Scientists found that the checkerboard design improved diffraction, which enhanced the probability of light being absorbed which is then used to create electricity.

The renewable energy sector is constantly looking for new ways to boost the light absorption of solar cells in lightweight materials that can be used in products from roof tiles to

Read More

High-speed photos shine a light on how metals fail

High-speed photos shine a light on how metals fail
An alloy sample being stretched in front of the laser-high speed camera set up. Credit: Aalto University

How things deform and break is important for engineers, as it helps them choose and design what materials they’re going to use for building things. Researchers at Aalto University and Tampere University have stretched metal alloy samples to their breaking point and filmed it using ultra-fast cameras to study what happens. Their discoveries have the potential to open up a whole new line of research in the study of materials deformation.


When materials get stretched a bit, they expand, and when the stretching stops, they return to their original size. However, if a material gets stretched a lot, they no longer return back to their original size. This over-stretching is referred to as ‘plastic’ deformation. Materials that have begun to be plastically deformed behave differently when they’re stretched even more, and eventually snap

Read More

Light Rider Unveils Quantum LiFi Technology to Create Next-Generation Network Security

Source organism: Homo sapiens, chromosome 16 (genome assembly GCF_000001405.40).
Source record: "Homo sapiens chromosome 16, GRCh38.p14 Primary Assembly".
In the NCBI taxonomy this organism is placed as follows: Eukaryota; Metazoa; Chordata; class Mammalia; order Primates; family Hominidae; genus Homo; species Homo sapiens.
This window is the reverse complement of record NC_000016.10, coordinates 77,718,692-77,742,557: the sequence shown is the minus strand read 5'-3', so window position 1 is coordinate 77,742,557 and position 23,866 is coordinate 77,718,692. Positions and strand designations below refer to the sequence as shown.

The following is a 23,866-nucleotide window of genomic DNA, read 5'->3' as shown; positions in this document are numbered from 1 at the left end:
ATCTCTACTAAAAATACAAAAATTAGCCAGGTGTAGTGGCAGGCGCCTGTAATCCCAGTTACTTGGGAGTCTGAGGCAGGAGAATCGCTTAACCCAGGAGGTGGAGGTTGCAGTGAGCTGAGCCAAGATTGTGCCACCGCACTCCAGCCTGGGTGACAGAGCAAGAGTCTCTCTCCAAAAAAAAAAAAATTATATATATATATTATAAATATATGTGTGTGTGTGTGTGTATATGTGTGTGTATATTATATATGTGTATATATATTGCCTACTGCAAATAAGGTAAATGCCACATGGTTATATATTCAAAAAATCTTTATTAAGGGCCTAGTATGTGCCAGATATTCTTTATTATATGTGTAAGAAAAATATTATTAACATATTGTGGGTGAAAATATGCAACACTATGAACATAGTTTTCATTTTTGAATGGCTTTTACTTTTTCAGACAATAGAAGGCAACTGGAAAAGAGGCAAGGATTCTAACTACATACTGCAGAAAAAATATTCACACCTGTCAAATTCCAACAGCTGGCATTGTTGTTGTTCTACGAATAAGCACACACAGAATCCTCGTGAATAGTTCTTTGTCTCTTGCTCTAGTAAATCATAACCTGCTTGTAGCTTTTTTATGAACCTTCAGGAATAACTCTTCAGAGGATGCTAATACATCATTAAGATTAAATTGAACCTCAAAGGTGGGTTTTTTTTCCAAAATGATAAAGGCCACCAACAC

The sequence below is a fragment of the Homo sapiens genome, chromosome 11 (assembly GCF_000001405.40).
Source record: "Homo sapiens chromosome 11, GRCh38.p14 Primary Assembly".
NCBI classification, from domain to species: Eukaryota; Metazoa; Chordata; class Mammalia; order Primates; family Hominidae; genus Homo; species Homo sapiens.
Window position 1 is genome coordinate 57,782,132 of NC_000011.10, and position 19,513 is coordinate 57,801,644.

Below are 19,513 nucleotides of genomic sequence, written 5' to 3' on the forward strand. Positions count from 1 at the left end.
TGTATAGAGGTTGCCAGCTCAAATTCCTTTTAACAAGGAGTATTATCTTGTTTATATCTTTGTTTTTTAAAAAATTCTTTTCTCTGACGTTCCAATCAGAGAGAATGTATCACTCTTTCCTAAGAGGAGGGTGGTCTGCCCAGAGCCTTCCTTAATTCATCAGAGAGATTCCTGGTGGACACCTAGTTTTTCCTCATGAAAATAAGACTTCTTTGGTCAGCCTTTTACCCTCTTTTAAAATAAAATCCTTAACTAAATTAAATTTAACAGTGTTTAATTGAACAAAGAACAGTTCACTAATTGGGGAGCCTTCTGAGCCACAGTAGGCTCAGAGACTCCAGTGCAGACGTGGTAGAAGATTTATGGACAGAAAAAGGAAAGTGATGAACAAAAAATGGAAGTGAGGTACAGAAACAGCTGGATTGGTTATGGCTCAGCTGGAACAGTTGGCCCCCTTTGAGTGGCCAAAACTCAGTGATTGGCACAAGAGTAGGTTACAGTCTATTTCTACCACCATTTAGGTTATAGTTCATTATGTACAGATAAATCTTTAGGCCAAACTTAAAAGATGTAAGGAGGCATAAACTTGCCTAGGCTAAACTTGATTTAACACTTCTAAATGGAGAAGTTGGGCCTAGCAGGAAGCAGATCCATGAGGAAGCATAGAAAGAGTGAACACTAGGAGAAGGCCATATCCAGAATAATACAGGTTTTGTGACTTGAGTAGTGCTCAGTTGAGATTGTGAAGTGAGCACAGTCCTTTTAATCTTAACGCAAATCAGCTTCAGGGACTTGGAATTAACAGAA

Powered by quantum technologies, Light Rider launches first two products to put quantum grade encryption into anyone’s hands

Light Rider Inc., a quantum LiFi company, today debuted its first two quantum encryption products poised to revolutionize network security for businesses and individuals. The company is the first to combine LiFi, a wireless communication technology that utilizes light to transmit data between devices, and quantum encryption technology for individual users. By marrying the two groundbreaking technologies, Light Rider is setting the stage for a new type of wireless networking with unparalleled security, improved speed and reduced latency. The release of Light Rider’s first two products gives users instant quantum encryption right out of the box with LiFi infrastructure coming in the future.

This press release features multimedia. View the full release here: https://www.businesswire.com/news/home/20201006005277/en/

Powered by quantum technologies, Light Rider launches first two products to put quantum grade encryption into anyone’s hands

Read More